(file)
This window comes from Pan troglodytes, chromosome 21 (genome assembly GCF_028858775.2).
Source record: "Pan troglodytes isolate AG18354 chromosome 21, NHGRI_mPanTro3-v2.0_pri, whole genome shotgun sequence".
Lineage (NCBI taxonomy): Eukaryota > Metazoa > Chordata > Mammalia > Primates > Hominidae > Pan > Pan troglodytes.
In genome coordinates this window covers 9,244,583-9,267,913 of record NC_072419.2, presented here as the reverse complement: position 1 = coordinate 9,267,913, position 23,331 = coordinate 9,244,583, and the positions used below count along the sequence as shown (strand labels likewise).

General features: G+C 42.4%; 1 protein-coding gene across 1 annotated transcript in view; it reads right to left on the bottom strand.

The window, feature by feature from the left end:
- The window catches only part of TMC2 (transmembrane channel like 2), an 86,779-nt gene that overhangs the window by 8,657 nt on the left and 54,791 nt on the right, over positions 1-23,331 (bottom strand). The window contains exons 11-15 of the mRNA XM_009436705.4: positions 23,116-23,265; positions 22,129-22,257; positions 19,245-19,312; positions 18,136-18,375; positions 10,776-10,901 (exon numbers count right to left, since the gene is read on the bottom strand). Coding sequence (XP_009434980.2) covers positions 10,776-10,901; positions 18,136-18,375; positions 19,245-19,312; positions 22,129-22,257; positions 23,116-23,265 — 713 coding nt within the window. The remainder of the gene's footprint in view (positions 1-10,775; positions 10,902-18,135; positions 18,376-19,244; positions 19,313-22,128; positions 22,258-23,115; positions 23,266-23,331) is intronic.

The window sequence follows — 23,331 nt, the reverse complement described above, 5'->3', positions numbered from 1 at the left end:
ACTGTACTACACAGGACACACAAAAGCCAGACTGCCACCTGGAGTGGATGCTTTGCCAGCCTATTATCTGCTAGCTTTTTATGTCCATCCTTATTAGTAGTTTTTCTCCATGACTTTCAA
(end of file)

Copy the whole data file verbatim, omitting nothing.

This window comes from Pan troglodytes, chromosome 21 (genome assembly GCF_028858775.2).
Source record: "Pan troglodytes isolate AG18354 chromosome 21, NHGRI_mPanTro3-v2.0_pri, whole genome shotgun sequence".
Lineage (NCBI taxonomy): Eukaryota > Metazoa > Chordata > Mammalia > Primates > Hominidae > Pan > Pan troglodytes.
In genome coordinates this window covers 9,244,583-9,267,913 of record NC_072419.2, presented here as the reverse complement: position 1 = coordinate 9,267,913, position 23,331 = coordinate 9,244,583, and the positions used below count along the sequence as shown (strand labels likewise).

General features: G+C 42.4%; 1 protein-coding gene across 1 annotated transcript in view; it reads right to left on the bottom strand.

The window, feature by feature from the left end:
- The window catches only part of TMC2 (transmembrane channel like 2), an 86,779-nt gene that overhangs the window by 8,657 nt on the left and 54,791 nt on the right, over positions 1-23,331 (bottom strand). The window contains exons 11-15 of the mRNA XM_009436705.4: positions 23,116-23,265; positions 22,129-22,257; positions 19,245-19,312; positions 18,136-18,375; positions 10,776-10,901 (exon numbers count right to left, since the gene is read on the bottom strand). Coding sequence (XP_009434980.2) covers positions 10,776-10,901; positions 18,136-18,375; positions 19,245-19,312; positions 22,129-22,257; positions 23,116-23,265 — 713 coding nt within the window. The remainder of the gene's footprint in view (positions 1-10,775; positions 10,902-18,135; positions 18,376-19,244; positions 19,313-22,128; positions 22,258-23,115; positions 23,266-23,331) is intronic.

The window sequence follows — 23,331 nt, the reverse complement described above, 5'->3', positions numbered from 1 at the left end:
ACTGTACTACACAGGACACACAAAAGCCAGACTGCCACCTGGAGTGGATGCTTTGCCAGCCTATTATCTGCTAGCTTTTTATGTCCATCCTTATTAGTAGTTTTTCTCCATGACTTTCAA